Portsmouth in Rockingham County, New Hampshire — The American Northeast (New England)
In the height of its prosperity, the pier was the terminus of the Portsmouth to Concord toll road. It was operated in conjunction with the elegant New Hampshire Hotel, formerly located just west of this site. The pier was also the terminus of the Portsmouth Aqueduct, a gravity fed pipeline flowing from a spring in the western part of the City to the pier where merchant vessels refilled their water supplies. The entire complex was destroyed in the Great Fire of 1813.
Charles E. Walker reconstructed the pier in 1882 and successfully operated the Walker Coal Company until destroyed by fire in 1951. In 1965, the pier remnants were purchased by the Prescott Park Trustees and converted to a marina and public pier. In 2000, the Prescott Park Trustees in partnership with the City of Portsmouth completed
This project was funded in part by a grant from the NH Office of State Planning, NH Coastal Program, with funds provided under the Coastal Zone Management Act of 1972, as amended, Office of Ocean and Coastal Resource Management, National Ocean and Atmospheric Administration, U.S. Department of Commerce.
Topics. This historical marker is listed in these topic lists: Industry & Commerce • Parks & Recreational Areas • Roads & Vehicles • Waterways & Vessels.
Location. 43° 4.68′ N, 70° 45.13′ W. Marker is in Portsmouth, New Hampshire, in Rockingham County. Marker can be reached from State Street north of Marcy Street, on the right when traveling north. Marker and subject pier are located at the northeast corner of Prescott Park, at the north end of the parking lot, overlooking the Piscataqua River and the Memorial Bridge. Touch for map. Marker is at or near this postal address: 105 Marcy Street, Portsmouth NH 03801, United States of America. Touch for directions.
Other nearby markers. At least 8 other markers are within walking distance of this marker. Portsmouth Pier & Wharves (here, next to this marker); Memorial Bridge 1923-2012 (within shouting distance of this marker); Portsmouth Navy Yard (about 400 feet away, measured in a direct line); Portsmouth Memorial Bridge Marker (about 400 feet away); Oracle House (about 400 feet away); Portsmouth Veteran's Memorial (about 400 feet away); Black Yankees and The Sea (about 500 feet away); Portsmouth NH Marine Railway (about 500 feet away). Touch for a list and map of all markers in Portsmouth.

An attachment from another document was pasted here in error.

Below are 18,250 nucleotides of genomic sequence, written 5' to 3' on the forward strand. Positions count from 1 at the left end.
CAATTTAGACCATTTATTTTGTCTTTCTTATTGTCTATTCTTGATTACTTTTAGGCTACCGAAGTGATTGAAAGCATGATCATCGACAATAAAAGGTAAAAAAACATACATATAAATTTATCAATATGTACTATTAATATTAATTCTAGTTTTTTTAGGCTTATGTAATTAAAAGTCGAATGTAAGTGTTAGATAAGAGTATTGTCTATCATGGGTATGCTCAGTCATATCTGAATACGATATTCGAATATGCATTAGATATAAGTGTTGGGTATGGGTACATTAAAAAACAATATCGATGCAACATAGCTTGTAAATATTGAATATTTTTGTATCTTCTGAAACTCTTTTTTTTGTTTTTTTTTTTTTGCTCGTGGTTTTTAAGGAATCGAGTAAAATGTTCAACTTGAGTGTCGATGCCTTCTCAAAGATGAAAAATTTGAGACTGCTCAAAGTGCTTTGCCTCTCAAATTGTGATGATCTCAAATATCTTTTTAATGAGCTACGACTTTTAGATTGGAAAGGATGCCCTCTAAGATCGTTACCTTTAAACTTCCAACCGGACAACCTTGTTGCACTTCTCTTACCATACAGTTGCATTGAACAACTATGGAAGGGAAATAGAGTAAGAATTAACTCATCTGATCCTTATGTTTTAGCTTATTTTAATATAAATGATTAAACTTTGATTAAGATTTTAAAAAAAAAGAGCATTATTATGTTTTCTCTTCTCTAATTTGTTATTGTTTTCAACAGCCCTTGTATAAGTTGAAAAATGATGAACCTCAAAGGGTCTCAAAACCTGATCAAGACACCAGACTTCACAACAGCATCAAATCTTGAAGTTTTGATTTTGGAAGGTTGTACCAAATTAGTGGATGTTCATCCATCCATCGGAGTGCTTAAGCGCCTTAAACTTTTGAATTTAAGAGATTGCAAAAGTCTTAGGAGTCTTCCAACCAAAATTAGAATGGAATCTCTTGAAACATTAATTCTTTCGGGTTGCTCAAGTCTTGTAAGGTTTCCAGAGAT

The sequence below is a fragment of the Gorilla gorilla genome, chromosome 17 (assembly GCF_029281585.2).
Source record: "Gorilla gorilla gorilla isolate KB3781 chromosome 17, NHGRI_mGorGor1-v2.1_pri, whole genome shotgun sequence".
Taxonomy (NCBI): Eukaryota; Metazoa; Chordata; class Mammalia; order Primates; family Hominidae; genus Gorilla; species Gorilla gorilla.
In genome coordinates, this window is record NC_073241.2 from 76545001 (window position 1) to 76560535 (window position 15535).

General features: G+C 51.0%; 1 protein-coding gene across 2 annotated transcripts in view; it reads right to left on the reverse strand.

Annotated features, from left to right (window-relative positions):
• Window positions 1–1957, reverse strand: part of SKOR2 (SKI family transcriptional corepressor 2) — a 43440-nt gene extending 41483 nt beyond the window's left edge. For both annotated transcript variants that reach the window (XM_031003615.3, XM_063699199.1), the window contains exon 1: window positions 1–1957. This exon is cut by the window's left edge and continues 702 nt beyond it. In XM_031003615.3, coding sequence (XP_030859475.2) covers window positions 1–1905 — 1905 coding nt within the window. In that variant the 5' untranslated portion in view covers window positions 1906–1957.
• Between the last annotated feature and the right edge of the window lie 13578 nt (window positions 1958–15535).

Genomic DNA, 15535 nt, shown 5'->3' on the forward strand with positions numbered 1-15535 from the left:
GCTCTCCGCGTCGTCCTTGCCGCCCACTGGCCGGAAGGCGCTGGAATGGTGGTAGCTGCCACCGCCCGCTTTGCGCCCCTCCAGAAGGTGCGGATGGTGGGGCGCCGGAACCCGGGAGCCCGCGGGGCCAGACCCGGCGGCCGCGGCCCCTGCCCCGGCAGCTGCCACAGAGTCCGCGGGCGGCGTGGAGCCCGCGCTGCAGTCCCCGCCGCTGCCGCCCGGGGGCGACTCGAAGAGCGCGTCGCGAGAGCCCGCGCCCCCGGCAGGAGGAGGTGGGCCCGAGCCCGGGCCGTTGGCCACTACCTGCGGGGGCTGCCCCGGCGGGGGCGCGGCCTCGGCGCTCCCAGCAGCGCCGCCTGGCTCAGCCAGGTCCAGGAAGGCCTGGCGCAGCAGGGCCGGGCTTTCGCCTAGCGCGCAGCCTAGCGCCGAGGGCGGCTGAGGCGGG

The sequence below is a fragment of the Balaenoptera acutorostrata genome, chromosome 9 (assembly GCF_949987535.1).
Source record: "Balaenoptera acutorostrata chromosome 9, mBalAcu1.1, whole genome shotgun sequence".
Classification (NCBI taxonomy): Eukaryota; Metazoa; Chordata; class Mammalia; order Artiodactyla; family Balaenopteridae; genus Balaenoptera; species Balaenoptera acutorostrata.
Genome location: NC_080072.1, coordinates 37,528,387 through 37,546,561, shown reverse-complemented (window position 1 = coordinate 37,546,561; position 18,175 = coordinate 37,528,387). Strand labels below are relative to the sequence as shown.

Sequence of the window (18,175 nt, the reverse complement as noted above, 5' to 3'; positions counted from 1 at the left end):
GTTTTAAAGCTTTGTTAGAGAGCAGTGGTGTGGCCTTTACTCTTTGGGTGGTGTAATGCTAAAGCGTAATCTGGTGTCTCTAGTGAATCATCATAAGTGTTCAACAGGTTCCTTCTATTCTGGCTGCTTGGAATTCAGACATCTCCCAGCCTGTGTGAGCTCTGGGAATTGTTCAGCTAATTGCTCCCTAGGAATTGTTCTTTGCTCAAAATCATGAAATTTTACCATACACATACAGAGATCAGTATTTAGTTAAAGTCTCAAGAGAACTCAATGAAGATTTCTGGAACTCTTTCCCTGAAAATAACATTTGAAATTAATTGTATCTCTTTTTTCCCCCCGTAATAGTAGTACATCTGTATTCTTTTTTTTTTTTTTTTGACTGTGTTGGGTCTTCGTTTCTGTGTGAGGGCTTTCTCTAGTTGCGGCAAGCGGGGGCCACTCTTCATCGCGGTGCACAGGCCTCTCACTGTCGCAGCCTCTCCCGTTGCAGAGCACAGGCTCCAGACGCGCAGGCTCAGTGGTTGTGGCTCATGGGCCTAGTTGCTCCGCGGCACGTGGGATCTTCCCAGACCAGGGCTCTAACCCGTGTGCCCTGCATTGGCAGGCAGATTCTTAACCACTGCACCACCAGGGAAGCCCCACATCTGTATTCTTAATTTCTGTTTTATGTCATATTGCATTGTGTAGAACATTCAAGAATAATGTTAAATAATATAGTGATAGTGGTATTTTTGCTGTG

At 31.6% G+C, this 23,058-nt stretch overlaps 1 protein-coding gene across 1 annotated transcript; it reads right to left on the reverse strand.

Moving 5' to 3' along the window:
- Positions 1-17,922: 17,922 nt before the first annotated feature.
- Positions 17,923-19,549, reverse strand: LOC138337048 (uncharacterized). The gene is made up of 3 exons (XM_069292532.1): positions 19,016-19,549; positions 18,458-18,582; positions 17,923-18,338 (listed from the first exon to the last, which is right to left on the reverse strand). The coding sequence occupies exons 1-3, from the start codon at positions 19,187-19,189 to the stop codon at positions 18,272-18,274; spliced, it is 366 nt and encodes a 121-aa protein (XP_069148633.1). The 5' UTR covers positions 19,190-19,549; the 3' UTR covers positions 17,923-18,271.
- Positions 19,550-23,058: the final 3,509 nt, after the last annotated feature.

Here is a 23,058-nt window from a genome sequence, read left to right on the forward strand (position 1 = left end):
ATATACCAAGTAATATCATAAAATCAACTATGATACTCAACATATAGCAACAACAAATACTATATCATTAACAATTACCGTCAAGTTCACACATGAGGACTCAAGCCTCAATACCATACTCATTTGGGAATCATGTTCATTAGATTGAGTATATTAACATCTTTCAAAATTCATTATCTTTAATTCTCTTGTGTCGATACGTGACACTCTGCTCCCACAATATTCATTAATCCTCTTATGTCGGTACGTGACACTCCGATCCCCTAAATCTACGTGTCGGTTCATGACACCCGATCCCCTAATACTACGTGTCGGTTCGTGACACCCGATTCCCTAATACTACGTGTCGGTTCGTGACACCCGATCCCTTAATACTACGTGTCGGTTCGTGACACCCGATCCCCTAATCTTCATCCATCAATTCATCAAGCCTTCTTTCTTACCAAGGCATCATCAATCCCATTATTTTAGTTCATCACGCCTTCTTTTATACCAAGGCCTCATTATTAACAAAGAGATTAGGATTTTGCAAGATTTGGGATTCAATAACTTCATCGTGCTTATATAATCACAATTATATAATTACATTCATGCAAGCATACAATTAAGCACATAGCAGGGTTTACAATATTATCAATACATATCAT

Also see . . .
1. New Hampshire's turnpike.
New Hampshire's first turnpike was not Interstate 93 or I-95; it was the Concord to Portsmouth Turnpike. The road was not just a business enterprise but also an effort to improve trade between Portsmouth and interior towns, perhaps a desperate move by Portsmouth merchants to keep trade from going down the Merrimack to Boston. The death-knell of the turnpike and much east-west traffic between Portsmouth and Concord was sounded in 1809 by the construction of a canal around the Amoskeag Falls at Manchester. This, with the Middlesex Canal, opened up the Merrimack River to barge traffic directly to Boston from all of the converging roads coming into Concord. (Submitted on April 7, 2018, by Cosmos Mariner of Cape Canaveral, Florida.)
2. History of Portsmouth Water System.
(Link presents historical Portsmouth Aqueduct photographs, including wooden aqueduct pipes from the 1800s.)
1797 - Portsmouth Aqueduct Company formed by act of NH Legislature
Fountain Head Spring Developed
1867 - Sherburne and Concord Springs added
1891 - City takes over system
1950s - Pease Air base takes over Haven Well and builds new tanks and pipes in Pease area for it's own separate water system.
1990s - Pease system turned over to Pease Development Authority. City takes over operations. (Submitted on April 7, 2018, by Cosmos Mariner of Cape Canaveral, Florida.)
3. History of Portsmouth Christmas Fires.
Three devastating blazes in 11 years transformed Portsmouth into the city it is today. The first was in 1802, on December 26; the second, in 1806 on December 24 and the third, in 1813 on December 22. No sooner had the city begun to rebuild, twice, when flames once again leveled it. The 1813 fire — called "the Great Portsmouth Fire" — was the worst of them. It broke out near Court and Pleasant Streets and engulfed everything from there to the river. A year later the Legislature passed the Brick Act, which required that all new city buildings more than 12 feet high be built of brick. As a result, today the central part of the city, north of Court Street, is mostly brick. (Submitted on April 7, 2018, by Cosmos Mariner of Cape Canaveral, Florida.)
Credits. This page was last revised on November 24, 2019. It was originally submitted on April 7, 2018, by Cosmos Mariner of Cape Canaveral, Florida. This page has been viewed 118 times since then and 4 times this year. Photos: 1, 2, 3, 4, 5. submitted on April 7, 2018, by Cosmos Mariner of Cape Canaveral, Florida. • Andrew Ruppenstein was the editor who published this page.